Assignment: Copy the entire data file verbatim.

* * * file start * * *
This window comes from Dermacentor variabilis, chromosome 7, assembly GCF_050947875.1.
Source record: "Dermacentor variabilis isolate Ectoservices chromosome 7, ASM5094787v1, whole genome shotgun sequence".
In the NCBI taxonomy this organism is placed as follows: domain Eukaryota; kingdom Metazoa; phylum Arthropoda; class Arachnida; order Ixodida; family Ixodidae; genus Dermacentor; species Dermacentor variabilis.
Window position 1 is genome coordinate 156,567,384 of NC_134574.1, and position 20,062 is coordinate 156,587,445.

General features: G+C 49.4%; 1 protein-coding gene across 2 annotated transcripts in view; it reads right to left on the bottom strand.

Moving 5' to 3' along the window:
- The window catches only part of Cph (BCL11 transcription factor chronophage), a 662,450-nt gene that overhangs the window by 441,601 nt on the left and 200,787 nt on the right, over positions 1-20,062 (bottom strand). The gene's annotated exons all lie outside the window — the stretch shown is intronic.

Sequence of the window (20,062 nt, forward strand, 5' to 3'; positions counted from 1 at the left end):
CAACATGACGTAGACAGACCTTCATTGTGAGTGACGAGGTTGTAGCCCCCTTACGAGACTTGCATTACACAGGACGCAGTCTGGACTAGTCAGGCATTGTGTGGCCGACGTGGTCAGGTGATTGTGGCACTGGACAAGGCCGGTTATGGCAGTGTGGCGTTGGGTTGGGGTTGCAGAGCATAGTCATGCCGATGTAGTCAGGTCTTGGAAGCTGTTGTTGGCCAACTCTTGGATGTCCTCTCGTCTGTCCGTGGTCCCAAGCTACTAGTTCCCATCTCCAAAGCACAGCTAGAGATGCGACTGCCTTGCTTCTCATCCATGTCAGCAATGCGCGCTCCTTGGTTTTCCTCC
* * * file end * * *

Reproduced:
This window comes from Dermacentor variabilis, chromosome 7, assembly GCF_050947875.1.
Source record: "Dermacentor variabilis isolate Ectoservices chromosome 7, ASM5094787v1, whole genome shotgun sequence".
In the NCBI taxonomy this organism is placed as follows: domain Eukaryota; kingdom Metazoa; phylum Arthropoda; class Arachnida; order Ixodida; family Ixodidae; genus Dermacentor; species Dermacentor variabilis.
Window position 1 is genome coordinate 156,567,384 of NC_134574.1, and position 20,062 is coordinate 156,587,445.

General features: G+C 49.4%; 1 protein-coding gene across 2 annotated transcripts in view; it reads right to left on the bottom strand.

Moving 5' to 3' along the window:
- The window catches only part of Cph (BCL11 transcription factor chronophage), a 662,450-nt gene that overhangs the window by 441,601 nt on the left and 200,787 nt on the right, over positions 1-20,062 (bottom strand). The gene's annotated exons all lie outside the window — the stretch shown is intronic.

Sequence of the window (20,062 nt, forward strand, 5' to 3'; positions counted from 1 at the left end):
CAACATGACGTAGACAGACCTTCATTGTGAGTGACGAGGTTGTAGCCCCCTTACGAGACTTGCATTACACAGGACGCAGTCTGGACTAGTCAGGCATTGTGTGGCCGACGTGGTCAGGTGATTGTGGCACTGGACAAGGCCGGTTATGGCAGTGTGGCGTTGGGTTGGGGTTGCAGAGCATAGTCATGCCGATGTAGTCAGGTCTTGGAAGCTGTTGTTGGCCAACTCTTGGATGTCCTCTCGTCTGTCCGTGGTCCCAAGCTACTAGTTCCCATCTCCAAAGCACAGCTAGAGATGCGACTGCCTTGCTTCTCATCCATGTCAGCAATGCGCGCTCCTTGGTTTTCCTCC